The new owners of a luxury Cumbrian property, on the market for £1.35million, are set to enjoy the fruits of a major conservation project.

The current owners of Hayton Holme Hall, near Great Asby in the Eden Valley, have recently planted more than 3,000 bulbs, including daffodils, anemones, snowdrops, bluebells and snake’s head fritillary.

In addition, about 1,000 trees have been planted during the last four years near the six-bedroom home, including birch, oak, scots pine and alder.

Hundreds of metres of farmland surround the house and some of the fields have been the subject of a hay meadow restoration scheme, which is paying dividends with 14 different species of grass now growing.

It has all been part of a major managed conservation and environmental landscape project, designed to encourage birds, wildlife and insects and was achieved with the help of the Cumbria Wildlife Trust and the Woodland Trust, as well as the Penrith & District Red Squirrel Group.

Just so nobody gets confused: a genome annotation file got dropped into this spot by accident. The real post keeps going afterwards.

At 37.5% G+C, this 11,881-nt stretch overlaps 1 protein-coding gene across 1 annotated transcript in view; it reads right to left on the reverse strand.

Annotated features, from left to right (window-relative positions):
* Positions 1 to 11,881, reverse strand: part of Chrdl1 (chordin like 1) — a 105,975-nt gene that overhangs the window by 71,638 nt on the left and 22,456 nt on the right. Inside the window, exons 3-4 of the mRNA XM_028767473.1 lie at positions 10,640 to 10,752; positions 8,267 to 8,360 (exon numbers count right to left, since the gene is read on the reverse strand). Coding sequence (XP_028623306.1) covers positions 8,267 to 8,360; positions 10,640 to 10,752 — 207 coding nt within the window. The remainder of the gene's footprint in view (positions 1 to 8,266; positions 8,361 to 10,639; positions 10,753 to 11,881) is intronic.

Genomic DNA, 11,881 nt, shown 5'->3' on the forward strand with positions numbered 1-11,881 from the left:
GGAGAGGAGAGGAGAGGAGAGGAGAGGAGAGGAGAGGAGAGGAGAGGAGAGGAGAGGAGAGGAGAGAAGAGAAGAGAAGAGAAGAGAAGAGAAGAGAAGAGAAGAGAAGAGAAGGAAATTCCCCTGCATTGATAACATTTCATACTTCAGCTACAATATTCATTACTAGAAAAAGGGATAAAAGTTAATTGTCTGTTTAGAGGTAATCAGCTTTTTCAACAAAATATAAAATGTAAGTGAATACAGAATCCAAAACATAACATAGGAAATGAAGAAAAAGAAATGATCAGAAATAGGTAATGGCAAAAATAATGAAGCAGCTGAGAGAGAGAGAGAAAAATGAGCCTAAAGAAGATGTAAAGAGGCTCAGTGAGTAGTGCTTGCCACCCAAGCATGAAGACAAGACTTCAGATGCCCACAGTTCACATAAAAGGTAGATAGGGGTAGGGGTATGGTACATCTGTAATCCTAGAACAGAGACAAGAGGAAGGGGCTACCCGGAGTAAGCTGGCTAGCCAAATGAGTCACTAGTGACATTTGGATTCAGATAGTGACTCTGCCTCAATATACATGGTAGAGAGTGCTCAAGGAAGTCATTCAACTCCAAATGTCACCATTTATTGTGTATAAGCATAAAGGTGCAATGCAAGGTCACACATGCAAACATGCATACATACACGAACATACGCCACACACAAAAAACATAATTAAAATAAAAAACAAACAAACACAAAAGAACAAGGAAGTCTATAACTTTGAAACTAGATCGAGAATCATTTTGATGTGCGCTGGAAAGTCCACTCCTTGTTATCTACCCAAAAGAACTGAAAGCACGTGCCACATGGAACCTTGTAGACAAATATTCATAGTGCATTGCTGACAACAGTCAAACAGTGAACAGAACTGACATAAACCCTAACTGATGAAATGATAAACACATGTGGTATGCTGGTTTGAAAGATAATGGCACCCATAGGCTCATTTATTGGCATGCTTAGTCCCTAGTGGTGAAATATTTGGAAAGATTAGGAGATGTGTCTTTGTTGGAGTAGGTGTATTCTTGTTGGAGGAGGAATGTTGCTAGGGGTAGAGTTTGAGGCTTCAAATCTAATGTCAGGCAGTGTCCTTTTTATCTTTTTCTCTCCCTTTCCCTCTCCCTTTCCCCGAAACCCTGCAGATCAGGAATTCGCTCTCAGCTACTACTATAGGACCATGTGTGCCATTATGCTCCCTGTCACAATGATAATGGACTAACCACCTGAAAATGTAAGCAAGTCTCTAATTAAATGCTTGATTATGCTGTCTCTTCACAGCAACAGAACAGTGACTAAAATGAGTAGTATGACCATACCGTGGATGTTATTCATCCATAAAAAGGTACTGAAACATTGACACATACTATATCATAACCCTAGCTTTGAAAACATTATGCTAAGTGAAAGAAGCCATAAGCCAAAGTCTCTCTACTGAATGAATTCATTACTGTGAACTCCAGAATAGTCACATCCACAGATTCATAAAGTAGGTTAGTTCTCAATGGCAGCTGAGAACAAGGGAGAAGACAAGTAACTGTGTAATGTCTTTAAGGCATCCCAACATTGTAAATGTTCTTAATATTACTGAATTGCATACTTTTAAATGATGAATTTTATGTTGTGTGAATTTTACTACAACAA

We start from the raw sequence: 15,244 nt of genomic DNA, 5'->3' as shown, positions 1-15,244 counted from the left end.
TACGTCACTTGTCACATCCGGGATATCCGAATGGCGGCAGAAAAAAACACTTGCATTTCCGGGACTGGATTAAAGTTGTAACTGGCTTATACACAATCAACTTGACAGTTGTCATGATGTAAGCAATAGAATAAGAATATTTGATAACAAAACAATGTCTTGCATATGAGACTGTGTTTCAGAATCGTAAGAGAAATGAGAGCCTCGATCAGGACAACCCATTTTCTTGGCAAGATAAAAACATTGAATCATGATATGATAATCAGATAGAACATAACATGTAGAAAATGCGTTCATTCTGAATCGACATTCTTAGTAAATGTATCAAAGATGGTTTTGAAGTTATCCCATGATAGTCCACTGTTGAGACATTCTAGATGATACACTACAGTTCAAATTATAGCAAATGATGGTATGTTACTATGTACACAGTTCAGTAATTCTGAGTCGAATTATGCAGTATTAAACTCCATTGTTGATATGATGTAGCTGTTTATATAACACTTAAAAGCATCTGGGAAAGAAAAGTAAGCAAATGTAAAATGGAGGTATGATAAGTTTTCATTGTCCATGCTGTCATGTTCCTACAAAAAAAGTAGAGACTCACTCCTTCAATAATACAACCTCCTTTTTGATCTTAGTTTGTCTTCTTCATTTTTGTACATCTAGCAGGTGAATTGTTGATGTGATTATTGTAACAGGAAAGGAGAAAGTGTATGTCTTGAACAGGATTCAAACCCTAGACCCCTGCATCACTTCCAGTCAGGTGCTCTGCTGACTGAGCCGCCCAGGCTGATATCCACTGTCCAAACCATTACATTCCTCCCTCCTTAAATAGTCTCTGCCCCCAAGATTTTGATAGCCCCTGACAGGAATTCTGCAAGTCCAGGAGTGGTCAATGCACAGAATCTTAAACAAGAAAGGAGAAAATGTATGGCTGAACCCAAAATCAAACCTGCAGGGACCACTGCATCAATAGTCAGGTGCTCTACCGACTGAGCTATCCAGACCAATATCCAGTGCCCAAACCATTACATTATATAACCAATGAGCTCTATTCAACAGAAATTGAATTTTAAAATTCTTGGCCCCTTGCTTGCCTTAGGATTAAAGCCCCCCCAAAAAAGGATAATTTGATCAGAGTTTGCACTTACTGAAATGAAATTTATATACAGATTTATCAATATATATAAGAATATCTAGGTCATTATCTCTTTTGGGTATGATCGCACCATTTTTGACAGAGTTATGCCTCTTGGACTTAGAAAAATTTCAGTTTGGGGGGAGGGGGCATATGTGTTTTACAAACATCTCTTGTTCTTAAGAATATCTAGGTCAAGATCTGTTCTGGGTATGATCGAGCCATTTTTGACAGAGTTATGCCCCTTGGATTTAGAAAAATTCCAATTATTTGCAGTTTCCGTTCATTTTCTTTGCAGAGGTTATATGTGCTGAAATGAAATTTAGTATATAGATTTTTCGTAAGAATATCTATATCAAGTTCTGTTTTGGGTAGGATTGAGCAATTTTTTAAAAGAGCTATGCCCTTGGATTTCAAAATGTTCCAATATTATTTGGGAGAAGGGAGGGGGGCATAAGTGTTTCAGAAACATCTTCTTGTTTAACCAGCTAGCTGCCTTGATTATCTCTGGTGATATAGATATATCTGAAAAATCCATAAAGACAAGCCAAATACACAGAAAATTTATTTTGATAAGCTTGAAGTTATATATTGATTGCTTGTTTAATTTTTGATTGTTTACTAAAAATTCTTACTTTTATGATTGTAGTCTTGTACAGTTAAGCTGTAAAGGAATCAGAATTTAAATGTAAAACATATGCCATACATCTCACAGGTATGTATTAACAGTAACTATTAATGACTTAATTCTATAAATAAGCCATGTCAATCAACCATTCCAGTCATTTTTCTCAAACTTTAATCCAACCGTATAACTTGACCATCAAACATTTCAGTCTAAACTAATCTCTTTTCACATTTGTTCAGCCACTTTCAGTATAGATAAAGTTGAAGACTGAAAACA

“The increase in birdlife on the estate has been dramatic over the past four years – really staggering,” said Nick Elgey, manager at the Penrith office of estate agents Hackney Leigh, who are jointly marketing Hayton Holme Hall with Jackson-Stops.

“There are dippers in the becks that run through the estate and lapwings, curlews, snipe, woodcock and a kingfisher have been spotted.

“Owls are also being seen because of the number of voles. A few years ago, there was no sign of hedgehogs on the estate – now you see them all the time. Hares have moved in and red squirrels are thriving.”